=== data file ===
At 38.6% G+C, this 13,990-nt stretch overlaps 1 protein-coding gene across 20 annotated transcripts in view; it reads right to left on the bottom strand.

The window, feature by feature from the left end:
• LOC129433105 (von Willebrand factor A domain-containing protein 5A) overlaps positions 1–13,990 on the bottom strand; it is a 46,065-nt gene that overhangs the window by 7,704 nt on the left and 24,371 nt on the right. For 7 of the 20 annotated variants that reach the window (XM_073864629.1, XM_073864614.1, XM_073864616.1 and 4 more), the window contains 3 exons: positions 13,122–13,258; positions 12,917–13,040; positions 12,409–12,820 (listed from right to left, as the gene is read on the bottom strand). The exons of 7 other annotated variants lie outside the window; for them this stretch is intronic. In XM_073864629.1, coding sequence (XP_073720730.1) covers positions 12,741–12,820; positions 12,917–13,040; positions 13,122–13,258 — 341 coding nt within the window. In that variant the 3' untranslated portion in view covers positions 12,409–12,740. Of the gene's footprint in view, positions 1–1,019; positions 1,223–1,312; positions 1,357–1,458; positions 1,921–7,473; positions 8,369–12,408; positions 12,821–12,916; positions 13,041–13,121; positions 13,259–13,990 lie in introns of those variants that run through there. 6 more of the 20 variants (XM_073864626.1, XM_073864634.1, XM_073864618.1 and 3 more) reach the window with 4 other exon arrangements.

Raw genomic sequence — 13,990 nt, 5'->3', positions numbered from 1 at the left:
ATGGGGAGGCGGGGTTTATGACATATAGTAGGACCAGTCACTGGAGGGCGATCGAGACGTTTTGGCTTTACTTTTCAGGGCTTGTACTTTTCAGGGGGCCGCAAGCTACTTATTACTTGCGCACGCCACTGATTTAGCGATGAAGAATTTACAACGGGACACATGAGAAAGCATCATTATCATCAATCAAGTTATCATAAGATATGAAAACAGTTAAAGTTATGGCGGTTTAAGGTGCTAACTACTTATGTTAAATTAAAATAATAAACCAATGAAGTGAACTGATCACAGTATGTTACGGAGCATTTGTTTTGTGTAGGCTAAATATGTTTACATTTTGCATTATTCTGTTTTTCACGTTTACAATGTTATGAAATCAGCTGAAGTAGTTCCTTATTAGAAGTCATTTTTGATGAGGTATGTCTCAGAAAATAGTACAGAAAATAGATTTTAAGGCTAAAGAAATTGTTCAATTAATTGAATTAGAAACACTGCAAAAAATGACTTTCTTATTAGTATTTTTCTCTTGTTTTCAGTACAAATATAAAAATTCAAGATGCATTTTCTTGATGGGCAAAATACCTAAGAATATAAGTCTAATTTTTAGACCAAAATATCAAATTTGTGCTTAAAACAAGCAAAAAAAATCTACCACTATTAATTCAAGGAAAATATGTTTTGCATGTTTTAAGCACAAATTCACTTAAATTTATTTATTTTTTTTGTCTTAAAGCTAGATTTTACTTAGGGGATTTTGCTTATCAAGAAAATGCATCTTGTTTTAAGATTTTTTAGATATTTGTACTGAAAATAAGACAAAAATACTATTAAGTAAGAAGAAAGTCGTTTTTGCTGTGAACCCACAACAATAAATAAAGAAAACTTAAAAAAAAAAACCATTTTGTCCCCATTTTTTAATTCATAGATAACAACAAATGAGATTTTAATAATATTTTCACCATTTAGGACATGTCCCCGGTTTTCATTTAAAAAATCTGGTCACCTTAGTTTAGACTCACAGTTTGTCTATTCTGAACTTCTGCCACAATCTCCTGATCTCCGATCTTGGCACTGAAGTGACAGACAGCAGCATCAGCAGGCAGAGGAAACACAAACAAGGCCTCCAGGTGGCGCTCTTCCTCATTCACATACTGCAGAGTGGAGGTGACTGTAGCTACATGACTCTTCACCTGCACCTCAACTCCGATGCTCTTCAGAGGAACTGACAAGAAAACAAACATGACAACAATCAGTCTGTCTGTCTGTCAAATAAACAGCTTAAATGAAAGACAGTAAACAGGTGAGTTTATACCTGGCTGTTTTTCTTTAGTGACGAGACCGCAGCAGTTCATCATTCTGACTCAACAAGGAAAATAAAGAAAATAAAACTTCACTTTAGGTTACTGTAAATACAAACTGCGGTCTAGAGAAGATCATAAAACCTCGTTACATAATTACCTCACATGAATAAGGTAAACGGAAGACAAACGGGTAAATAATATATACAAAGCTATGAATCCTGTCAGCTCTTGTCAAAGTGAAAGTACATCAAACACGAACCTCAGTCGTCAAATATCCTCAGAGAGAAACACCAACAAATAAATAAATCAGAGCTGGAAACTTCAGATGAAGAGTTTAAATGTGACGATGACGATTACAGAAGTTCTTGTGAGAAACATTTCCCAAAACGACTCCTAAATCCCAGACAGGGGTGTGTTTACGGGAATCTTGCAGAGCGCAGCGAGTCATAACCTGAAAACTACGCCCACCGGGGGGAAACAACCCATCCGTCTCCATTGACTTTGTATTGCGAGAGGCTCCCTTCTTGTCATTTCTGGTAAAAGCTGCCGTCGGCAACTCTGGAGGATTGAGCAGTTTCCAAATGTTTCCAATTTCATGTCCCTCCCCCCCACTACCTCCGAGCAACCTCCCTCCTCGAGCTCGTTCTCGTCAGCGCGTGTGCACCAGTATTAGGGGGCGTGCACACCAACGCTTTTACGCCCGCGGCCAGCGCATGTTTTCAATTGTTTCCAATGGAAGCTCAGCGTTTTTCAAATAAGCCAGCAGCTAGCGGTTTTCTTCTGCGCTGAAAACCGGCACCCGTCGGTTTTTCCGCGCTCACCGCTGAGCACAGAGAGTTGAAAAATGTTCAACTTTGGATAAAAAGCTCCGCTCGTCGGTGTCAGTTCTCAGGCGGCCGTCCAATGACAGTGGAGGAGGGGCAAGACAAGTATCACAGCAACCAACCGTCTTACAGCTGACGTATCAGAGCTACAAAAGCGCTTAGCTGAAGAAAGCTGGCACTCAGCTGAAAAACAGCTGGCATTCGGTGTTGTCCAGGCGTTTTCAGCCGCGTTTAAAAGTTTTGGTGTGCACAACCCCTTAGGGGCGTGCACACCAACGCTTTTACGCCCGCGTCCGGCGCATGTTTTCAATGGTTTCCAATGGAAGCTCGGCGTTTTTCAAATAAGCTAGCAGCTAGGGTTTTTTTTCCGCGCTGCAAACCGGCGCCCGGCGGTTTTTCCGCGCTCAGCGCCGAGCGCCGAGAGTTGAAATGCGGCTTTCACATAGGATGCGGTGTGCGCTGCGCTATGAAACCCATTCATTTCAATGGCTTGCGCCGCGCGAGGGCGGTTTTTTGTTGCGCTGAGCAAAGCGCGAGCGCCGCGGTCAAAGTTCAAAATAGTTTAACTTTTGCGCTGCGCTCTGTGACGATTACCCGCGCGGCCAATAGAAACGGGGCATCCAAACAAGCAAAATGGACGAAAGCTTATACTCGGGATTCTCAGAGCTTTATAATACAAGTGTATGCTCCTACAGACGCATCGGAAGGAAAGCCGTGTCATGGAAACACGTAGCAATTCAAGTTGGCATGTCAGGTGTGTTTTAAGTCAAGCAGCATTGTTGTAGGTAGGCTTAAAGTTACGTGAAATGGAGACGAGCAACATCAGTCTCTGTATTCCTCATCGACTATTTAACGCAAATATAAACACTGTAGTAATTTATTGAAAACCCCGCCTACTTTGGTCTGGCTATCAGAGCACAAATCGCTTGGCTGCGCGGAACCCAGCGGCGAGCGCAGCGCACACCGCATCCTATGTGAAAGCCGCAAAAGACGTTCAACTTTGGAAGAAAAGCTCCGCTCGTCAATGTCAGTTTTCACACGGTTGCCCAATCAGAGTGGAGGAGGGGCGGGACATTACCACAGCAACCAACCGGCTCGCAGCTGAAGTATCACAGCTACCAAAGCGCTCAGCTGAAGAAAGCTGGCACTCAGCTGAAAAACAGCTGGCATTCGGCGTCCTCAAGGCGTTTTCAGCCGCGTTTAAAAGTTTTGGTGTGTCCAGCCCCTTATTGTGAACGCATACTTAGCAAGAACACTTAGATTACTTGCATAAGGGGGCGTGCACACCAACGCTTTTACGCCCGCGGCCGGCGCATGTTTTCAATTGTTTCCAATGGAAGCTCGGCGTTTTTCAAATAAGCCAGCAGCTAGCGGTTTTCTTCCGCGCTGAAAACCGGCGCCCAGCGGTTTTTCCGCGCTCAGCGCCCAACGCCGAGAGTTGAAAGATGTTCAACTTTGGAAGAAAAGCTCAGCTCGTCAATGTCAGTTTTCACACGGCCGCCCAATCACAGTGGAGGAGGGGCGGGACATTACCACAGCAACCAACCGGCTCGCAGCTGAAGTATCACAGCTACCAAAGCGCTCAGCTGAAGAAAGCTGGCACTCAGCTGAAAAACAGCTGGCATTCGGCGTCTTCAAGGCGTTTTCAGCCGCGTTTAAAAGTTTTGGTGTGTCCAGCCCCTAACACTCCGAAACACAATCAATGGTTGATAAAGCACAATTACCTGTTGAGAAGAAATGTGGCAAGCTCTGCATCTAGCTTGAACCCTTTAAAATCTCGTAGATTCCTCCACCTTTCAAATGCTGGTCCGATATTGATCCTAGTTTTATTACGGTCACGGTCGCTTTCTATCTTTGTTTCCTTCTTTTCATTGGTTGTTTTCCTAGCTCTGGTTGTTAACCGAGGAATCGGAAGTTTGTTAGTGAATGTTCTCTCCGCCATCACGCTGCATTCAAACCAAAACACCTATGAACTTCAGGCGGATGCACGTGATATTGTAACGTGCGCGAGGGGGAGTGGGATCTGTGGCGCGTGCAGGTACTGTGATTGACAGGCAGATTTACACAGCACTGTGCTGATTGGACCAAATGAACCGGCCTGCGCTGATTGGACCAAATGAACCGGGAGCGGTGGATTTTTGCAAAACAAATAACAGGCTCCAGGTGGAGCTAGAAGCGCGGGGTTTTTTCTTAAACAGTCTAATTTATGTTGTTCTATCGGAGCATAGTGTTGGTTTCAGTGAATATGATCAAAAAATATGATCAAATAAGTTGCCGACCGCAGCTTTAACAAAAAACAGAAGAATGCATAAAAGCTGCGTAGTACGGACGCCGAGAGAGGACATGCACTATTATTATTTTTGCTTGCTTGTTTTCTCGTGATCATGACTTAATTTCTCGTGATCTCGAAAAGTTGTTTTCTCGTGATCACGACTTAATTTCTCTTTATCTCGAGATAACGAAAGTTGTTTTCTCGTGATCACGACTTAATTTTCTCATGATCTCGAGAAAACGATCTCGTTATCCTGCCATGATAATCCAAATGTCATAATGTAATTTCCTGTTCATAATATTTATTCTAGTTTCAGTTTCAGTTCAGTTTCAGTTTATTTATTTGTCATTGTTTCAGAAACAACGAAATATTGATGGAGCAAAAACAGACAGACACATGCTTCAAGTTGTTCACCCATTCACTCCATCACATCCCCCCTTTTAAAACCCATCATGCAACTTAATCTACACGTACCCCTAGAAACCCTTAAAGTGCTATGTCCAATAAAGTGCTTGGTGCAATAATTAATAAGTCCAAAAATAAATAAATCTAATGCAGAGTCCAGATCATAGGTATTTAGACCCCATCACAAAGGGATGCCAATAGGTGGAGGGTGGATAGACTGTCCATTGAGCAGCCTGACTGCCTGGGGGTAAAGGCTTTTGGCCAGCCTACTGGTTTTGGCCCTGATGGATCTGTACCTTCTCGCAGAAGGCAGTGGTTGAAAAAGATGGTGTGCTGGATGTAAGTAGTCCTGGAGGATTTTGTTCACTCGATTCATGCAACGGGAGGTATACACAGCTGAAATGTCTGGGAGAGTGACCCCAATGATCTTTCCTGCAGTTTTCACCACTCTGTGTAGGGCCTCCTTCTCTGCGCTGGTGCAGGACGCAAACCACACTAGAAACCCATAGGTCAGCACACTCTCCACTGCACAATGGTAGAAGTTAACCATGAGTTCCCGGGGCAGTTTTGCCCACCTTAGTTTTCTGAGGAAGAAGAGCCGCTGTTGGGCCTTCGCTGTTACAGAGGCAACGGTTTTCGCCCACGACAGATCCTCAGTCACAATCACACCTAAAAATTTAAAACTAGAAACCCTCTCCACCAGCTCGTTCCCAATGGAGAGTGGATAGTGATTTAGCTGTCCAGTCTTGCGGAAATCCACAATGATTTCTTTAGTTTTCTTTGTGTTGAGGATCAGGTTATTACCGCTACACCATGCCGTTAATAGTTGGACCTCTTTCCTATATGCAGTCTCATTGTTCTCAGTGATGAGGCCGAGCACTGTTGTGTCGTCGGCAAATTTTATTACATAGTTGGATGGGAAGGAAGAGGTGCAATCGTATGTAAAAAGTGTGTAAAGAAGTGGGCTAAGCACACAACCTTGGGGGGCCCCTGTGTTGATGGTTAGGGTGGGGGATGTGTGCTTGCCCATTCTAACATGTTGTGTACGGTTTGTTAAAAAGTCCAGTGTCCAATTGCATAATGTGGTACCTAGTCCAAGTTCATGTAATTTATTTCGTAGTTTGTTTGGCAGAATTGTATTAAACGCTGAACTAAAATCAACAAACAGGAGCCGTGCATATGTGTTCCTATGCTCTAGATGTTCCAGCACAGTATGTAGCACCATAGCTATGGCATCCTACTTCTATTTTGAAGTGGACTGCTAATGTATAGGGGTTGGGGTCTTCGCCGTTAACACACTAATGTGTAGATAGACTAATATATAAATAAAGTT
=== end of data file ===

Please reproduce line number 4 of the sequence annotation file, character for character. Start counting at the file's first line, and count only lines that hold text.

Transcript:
Raw genomic sequence — 13,990 nt, 5'->3', positions numbered from 1 at the left: